Environmental Science’s Class Pets? Earthworms!

Banana Peels are Their Favorite Snacks


Serenity Clemons, Riley Ellison, TeMetriya Cosey, and Jaden Butler standing around the Earthworm farm in its aquarium

Ryan Brown, Staff Writer

They are slimy and wiggly and they are crawling around Central High School. They’re earthworms and they are the class pets project for Mrs. April Hashes Environmental Science class.

“I wanted a classroom pet that was easy to take care of that would show students how decomposition works to help put nutrients back into the food chain,” Hashe explained.

Although this year’s group of worms hasn’t been officially named, the names in the past have included Bob the Destroyer, Karen, Gerald, Mrs. Hashe, Dirt Munch, Lloyd, Slimey, Squiggles, and Digger.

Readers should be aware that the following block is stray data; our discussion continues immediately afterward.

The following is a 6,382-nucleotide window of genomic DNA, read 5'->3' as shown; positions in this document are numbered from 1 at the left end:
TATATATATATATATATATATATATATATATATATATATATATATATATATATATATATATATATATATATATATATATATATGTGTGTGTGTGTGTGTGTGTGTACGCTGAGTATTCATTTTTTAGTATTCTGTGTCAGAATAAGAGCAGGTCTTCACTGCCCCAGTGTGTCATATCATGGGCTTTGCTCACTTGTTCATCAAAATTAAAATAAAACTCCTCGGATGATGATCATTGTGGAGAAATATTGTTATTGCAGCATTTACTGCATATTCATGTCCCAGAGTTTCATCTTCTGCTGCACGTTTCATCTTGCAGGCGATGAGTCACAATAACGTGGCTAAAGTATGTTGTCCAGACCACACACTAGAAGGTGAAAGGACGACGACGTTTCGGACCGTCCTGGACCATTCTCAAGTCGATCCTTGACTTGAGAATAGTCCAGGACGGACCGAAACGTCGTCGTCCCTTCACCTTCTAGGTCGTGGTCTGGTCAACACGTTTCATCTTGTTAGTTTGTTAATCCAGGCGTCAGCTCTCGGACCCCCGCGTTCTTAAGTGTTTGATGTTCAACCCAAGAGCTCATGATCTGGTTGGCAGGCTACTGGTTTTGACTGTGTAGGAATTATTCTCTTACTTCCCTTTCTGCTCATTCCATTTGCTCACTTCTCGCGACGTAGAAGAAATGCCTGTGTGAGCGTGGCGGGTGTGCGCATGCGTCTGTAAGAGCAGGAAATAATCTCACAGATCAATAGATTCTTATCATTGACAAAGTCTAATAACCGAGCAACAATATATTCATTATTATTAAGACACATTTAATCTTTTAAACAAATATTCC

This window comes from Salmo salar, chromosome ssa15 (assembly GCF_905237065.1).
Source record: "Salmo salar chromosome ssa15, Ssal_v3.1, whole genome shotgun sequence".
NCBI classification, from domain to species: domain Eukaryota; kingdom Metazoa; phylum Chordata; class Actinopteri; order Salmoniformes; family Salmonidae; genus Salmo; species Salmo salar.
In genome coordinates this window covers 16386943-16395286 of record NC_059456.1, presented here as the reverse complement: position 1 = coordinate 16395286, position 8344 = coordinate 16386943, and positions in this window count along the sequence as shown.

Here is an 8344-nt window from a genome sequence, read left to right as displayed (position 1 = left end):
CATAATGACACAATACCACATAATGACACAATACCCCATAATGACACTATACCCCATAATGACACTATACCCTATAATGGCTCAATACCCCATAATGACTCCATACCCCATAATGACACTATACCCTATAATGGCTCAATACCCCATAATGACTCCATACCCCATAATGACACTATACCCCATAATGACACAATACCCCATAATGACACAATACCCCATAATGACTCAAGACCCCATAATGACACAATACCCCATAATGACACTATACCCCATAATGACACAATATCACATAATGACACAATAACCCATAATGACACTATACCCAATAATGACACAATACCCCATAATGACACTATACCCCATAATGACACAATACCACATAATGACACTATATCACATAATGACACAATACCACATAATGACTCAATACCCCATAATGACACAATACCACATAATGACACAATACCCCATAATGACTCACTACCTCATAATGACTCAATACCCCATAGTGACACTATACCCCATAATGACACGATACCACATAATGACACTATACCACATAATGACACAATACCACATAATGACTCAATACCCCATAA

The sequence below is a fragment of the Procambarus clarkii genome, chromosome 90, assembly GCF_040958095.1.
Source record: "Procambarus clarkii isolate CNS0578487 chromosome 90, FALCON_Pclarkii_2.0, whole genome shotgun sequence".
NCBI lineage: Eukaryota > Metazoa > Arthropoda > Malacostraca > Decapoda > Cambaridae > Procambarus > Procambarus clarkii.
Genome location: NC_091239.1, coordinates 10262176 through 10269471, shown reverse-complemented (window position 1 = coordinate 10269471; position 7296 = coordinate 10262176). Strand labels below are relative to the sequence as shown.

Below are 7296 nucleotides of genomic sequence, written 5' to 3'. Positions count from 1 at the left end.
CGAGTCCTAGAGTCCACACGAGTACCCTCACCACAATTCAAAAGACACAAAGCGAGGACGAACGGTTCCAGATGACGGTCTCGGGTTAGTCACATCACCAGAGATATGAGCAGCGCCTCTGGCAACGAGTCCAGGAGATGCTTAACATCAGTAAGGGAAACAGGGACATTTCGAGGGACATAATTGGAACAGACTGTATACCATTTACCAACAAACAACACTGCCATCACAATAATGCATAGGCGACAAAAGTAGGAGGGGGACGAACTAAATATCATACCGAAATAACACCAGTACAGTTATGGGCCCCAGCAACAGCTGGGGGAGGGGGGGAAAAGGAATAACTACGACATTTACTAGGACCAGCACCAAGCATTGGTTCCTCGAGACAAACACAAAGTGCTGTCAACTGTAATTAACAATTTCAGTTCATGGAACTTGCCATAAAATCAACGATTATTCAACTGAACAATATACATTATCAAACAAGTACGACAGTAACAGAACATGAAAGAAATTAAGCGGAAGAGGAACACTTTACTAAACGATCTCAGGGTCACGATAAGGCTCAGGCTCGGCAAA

“Most of the students probably think I’m a bit crazy for having earthworms as a class pet, but they are usually interested in seeing just how fast worms decompose things.”

Mrs. Hashe said her favorite part about the worm farm is using an aquarium because it allows everyone to see the “worm behavior” and that they can work as a team to devour their food.

“When we get to see an earthworm right next to the glass working its way through a banana peel or cardboard, it’s pretty interesting,” she said. A large colony of worms on average can break down 2-3 banana peels in about a week.

Mrs. Hashe mentioned that the main thing she figured out about the worms is how fast 12 worms can reproduce and break down the food and any other scraps.

When school is out, Hashe hopes to take the worms home where they can continue to thrive.

“They’re going with me!”